Welcome to Colorado Backyard Gardener. I’m Laura Flanders and one of my deepest beliefs is that hope is something we can breathe, something we can retain and not lose. Who doesn’t need more hope? I certainly do. My ordinary life and my small little backyard garden have taught me that for my hope to be real, for it to grow, I need for it to be a rooted hope, meaning my hope needs a home.
Oddly, I’ve learned to live more in a rooted hope as I’ve faced the reality of death when my sister died by cancer/suicide in 2007 and when my mother was diagnosed with Alzheimer’s in 2011. As I face the reality of death, I can also abhor it. And as I abhor it and lament it, I do not have to give up hope because this loss is not the end of the story. There is a gift being created in the midst of the horrible loss. I just need to nurture the eyes to see it and the heart to recognize it.
But, I’m getting ahead of myself. For crying out loud this is a gardening website! Why start out talking about death? Because, I face it every single doggone day in my garden. Whether it’s a fungus killing my tomatoes, blister beatles eating my Autumn Clematis vine or a sudden early freeze, DEATH abounds. And I think it is good and right to hate death. God does. Yet oddly, as I stare at death and as I deal with its’ effects, I am given hope and thus sustained by hope. Why? Because, just as in life, in the garden I learn that death does not win.
Death does not win. This is especially hard to remember in the season of winter. Winter is often a metaphor used to explain the gifts found in death. I have experienced fifty-five (55) literal winters and a handful of figurative winters.
In a literal winter, when I stand in my snow covered garden, I have come to learn that underneath the ice blanket, there is still life happening. I just can’t see it. But I’ve examined the evidence that leads me to believe that new life will come and thus can be hoped for. In the winter garden my hope is in the objective truth that there are roots and bulbs of perennial plants that regrow year after year. Those firm brown roots and bulbs thrive in the frozen tundra of my backyard because the winter is used to help each clump become a fuller expression of itself. Like us, a perennial plant is becoming what it already is and winter is part of the process.
In a figurative winter I experience the death of a loved one or the loss of a dream. In May of 2005, I lost a nephew to suicide. The following summer my husband and I lost our beloved church ministry. And the summer after that, my sister to suicide. Prior to these losses, there was a time when my then 12 year old son lost his innocence to a stranger who sent him porn in the mail, images with my head superimposed. Just a few year’s back, a long-time friend lost her husband to suicide caused by a “sometimes fatal disease” of severe depression. And most recently, I lost my mother to the evil of Alzheimer’s. Honestly, how can anyone call death anything but evil?
And then there are other types of loss: job loss, loss of a church fellowship, loss associated with gossip, lying, and misunderstandings.
Each loss is a figurative winter I do not want to repeat. In each loss I retreat to my green and growing backyard to cry my fool head off and discover that the human body is capable of producing copious amounts of snot, the kind from which you can choke on and die. During loss, I found myself tightening my fists and hurling my questions, “God works out good in this crap? Really?! What life is in this? What hope is in THIS!??” During these times I felt my hope slipping. And I’m quite certain I cursed and said a few swear words. The weariness of the loss tempted me to let loss get the best of me.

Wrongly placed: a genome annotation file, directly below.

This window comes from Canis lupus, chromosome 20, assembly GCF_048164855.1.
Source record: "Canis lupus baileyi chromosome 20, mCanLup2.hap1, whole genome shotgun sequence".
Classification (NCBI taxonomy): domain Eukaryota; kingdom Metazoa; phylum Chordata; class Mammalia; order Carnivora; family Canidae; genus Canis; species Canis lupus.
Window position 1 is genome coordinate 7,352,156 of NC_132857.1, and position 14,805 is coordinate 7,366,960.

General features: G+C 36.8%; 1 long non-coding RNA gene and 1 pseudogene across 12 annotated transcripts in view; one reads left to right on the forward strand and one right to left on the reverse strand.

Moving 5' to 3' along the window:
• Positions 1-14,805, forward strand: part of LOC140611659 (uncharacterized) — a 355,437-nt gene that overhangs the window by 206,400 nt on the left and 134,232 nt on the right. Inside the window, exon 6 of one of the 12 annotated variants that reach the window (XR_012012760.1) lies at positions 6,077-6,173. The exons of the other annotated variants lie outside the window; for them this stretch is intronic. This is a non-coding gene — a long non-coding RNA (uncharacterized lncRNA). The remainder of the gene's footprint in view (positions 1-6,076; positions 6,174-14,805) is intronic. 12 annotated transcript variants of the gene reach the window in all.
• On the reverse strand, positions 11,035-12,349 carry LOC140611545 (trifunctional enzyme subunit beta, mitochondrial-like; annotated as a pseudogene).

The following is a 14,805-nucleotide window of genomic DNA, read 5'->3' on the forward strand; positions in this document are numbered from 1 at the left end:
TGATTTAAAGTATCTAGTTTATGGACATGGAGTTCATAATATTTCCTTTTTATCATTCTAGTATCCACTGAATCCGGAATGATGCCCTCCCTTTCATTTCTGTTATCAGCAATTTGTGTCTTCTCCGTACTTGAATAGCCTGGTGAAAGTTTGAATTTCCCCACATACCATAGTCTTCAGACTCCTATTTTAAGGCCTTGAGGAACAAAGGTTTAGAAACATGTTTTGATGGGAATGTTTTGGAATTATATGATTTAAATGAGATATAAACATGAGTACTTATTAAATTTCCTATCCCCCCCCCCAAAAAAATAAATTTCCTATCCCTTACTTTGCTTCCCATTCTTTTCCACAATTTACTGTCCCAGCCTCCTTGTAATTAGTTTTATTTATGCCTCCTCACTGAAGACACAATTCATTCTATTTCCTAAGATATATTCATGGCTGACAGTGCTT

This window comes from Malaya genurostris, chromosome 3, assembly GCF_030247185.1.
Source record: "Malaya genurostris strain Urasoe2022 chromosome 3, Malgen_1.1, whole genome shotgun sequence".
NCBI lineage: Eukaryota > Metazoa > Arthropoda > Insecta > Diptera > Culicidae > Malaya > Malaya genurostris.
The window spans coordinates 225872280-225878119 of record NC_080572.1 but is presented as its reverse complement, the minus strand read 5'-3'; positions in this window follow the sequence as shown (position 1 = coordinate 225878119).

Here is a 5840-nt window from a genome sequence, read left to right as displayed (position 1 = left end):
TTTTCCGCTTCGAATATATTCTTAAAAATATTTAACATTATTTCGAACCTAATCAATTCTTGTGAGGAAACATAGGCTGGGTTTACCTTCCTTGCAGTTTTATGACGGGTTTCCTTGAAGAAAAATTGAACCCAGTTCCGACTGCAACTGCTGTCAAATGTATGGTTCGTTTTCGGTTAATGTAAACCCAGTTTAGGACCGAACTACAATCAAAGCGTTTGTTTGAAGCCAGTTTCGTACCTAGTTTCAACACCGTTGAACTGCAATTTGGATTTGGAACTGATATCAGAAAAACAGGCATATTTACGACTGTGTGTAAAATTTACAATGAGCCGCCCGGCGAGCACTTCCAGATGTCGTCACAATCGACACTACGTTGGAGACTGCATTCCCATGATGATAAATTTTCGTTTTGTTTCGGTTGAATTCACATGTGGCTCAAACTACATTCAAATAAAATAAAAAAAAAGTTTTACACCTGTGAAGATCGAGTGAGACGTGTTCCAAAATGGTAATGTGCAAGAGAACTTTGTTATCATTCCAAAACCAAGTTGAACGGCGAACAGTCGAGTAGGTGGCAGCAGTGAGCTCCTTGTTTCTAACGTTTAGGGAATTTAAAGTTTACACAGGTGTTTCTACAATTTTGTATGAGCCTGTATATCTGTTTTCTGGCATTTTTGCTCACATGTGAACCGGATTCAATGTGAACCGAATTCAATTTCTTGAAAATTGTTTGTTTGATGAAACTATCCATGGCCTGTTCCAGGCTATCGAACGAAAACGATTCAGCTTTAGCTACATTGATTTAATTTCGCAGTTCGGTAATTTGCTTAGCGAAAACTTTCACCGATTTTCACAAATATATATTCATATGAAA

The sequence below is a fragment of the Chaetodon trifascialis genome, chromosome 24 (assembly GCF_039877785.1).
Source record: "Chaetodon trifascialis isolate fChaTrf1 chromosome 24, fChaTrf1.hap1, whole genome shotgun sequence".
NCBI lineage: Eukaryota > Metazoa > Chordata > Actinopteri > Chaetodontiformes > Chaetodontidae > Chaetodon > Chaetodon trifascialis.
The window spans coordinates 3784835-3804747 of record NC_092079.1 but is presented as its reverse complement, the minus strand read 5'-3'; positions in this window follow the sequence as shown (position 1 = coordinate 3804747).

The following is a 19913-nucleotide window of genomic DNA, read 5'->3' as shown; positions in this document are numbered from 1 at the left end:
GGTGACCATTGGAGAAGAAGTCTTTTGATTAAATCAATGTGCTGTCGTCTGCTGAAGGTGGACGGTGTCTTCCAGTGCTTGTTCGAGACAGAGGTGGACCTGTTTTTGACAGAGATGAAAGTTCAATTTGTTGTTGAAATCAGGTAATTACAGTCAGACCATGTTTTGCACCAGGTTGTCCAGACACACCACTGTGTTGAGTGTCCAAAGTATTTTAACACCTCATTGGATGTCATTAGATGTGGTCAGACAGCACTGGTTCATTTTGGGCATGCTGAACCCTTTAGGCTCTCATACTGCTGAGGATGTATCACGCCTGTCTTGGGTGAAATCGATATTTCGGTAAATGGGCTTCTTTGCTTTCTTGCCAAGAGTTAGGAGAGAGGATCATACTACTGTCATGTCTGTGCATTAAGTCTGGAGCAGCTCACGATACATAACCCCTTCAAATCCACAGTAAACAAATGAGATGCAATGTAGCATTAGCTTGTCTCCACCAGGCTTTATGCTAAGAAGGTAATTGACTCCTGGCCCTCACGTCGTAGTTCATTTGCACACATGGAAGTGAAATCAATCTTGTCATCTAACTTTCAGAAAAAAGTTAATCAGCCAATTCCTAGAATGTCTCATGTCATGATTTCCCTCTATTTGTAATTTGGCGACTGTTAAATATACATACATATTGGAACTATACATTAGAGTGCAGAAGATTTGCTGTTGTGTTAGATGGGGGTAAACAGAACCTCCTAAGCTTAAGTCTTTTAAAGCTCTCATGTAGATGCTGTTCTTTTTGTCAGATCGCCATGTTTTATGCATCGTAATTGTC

And then, in both the literal and figurative winters, spring eventually came and life emerged.
Summer happened and fruits grew. And yet, fall descended again and the grass began to wither. Winter approached and death was a reality to face once again. Ugh. How to keep the hope?
I began to pay more attention to the cycle of life in my garden: new life, swollen fruit, withered grass, death and dormancy. The knowledge of this cycle caused me to settle more, to be less afraid of death in my garden and death in my life. Don’t get me wrong, I still abhor it. I still HATE blister beatles. And don’t get me going about how much I hate suicide. And Alzheimer’s is the pits. But, I live more in the hope that death does not have an upper hand. I better know that there is a gift to be found in evils of death. And the gift is this: death reorients me and prepares me to receive more of the New Life I’m made for.
This is the hope that sustains me. This is the hope that has changed how and for what I pray.
I need to be sustained. I am sustained. I will be sustained.
Welcome to my website where hope is its theme. Certainly, I will share gardening tidbits and yummy recipes of my personal chef who gladly uses my garden ingredients. But truthfully, there will continue to be sites better than this one for gardening and cooking advice. What will be different here? Stories will also be told. Not just mine, but others. Stories of Truth (from me and other gardeners and other caregivers) will be shared “so that you do not grow weary and lose heart.” (Hebrews 12:3). Poke around.
Thank you for visiting my page.